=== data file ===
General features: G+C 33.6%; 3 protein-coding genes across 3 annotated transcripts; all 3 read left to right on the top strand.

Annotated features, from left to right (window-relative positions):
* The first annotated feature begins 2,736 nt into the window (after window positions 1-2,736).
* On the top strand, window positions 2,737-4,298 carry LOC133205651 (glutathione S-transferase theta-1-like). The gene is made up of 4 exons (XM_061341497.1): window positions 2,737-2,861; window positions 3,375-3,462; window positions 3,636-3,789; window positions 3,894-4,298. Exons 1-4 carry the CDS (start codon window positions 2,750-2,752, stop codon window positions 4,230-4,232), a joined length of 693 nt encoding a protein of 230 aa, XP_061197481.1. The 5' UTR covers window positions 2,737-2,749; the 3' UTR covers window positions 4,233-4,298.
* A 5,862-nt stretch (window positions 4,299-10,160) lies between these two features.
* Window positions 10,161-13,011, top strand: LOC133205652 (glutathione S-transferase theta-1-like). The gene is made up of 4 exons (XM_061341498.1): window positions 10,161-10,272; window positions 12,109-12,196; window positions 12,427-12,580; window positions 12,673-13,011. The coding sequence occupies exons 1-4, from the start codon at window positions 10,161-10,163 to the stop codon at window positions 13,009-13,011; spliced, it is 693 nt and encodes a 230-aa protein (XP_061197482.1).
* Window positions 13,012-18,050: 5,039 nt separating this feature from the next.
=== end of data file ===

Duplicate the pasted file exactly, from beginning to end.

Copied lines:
General features: G+C 33.6%; 3 protein-coding genes across 3 annotated transcripts; all 3 read left to right on the top strand.

Annotated features, from left to right (window-relative positions):
* The first annotated feature begins 2,736 nt into the window (after window positions 1-2,736).
* On the top strand, window positions 2,737-4,298 carry LOC133205651 (glutathione S-transferase theta-1-like). The gene is made up of 4 exons (XM_061341497.1): window positions 2,737-2,861; window positions 3,375-3,462; window positions 3,636-3,789; window positions 3,894-4,298. Exons 1-4 carry the CDS (start codon window positions 2,750-2,752, stop codon window positions 4,230-4,232), a joined length of 693 nt encoding a protein of 230 aa, XP_061197481.1. The 5' UTR covers window positions 2,737-2,749; the 3' UTR covers window positions 4,233-4,298.
* A 5,862-nt stretch (window positions 4,299-10,160) lies between these two features.
* Window positions 10,161-13,011, top strand: LOC133205652 (glutathione S-transferase theta-1-like). The gene is made up of 4 exons (XM_061341498.1): window positions 10,161-10,272; window positions 12,109-12,196; window positions 12,427-12,580; window positions 12,673-13,011. The coding sequence occupies exons 1-4, from the start codon at window positions 10,161-10,163 to the stop codon at window positions 13,009-13,011; spliced, it is 693 nt and encodes a 230-aa protein (XP_061197482.1).
* Window positions 13,012-18,050: 5,039 nt separating this feature from the next.